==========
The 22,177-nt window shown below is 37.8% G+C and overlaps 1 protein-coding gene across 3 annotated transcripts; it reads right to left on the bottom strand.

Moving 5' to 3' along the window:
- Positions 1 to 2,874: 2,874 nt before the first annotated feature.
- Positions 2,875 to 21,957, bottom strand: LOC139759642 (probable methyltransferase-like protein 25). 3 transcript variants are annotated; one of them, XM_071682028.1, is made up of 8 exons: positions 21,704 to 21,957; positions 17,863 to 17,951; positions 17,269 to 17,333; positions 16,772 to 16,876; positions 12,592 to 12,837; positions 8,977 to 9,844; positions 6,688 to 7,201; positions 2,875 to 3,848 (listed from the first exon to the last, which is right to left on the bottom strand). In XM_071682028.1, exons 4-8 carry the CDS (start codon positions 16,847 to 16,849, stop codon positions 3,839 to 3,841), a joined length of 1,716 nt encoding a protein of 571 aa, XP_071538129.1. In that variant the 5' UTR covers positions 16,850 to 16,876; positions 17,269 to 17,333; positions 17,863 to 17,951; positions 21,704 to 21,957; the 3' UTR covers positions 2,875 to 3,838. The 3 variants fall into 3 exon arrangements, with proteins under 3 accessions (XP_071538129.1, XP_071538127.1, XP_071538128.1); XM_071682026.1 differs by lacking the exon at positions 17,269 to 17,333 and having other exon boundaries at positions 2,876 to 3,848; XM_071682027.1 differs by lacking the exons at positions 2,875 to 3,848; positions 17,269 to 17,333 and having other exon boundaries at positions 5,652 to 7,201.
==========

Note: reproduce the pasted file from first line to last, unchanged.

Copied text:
The 22,177-nt window shown below is 37.8% G+C and overlaps 1 protein-coding gene across 3 annotated transcripts; it reads right to left on the bottom strand.

Moving 5' to 3' along the window:
- Positions 1 to 2,874: 2,874 nt before the first annotated feature.
- Positions 2,875 to 21,957, bottom strand: LOC139759642 (probable methyltransferase-like protein 25). 3 transcript variants are annotated; one of them, XM_071682028.1, is made up of 8 exons: positions 21,704 to 21,957; positions 17,863 to 17,951; positions 17,269 to 17,333; positions 16,772 to 16,876; positions 12,592 to 12,837; positions 8,977 to 9,844; positions 6,688 to 7,201; positions 2,875 to 3,848 (listed from the first exon to the last, which is right to left on the bottom strand). In XM_071682028.1, exons 4-8 carry the CDS (start codon positions 16,847 to 16,849, stop codon positions 3,839 to 3,841), a joined length of 1,716 nt encoding a protein of 571 aa, XP_071538129.1. In that variant the 5' UTR covers positions 16,850 to 16,876; positions 17,269 to 17,333; positions 17,863 to 17,951; positions 21,704 to 21,957; the 3' UTR covers positions 2,875 to 3,838. The 3 variants fall into 3 exon arrangements, with proteins under 3 accessions (XP_071538129.1, XP_071538127.1, XP_071538128.1); XM_071682026.1 differs by lacking the exon at positions 17,269 to 17,333 and having other exon boundaries at positions 2,876 to 3,848; XM_071682027.1 differs by lacking the exons at positions 2,875 to 3,848; positions 17,269 to 17,333 and having other exon boundaries at positions 5,652 to 7,201.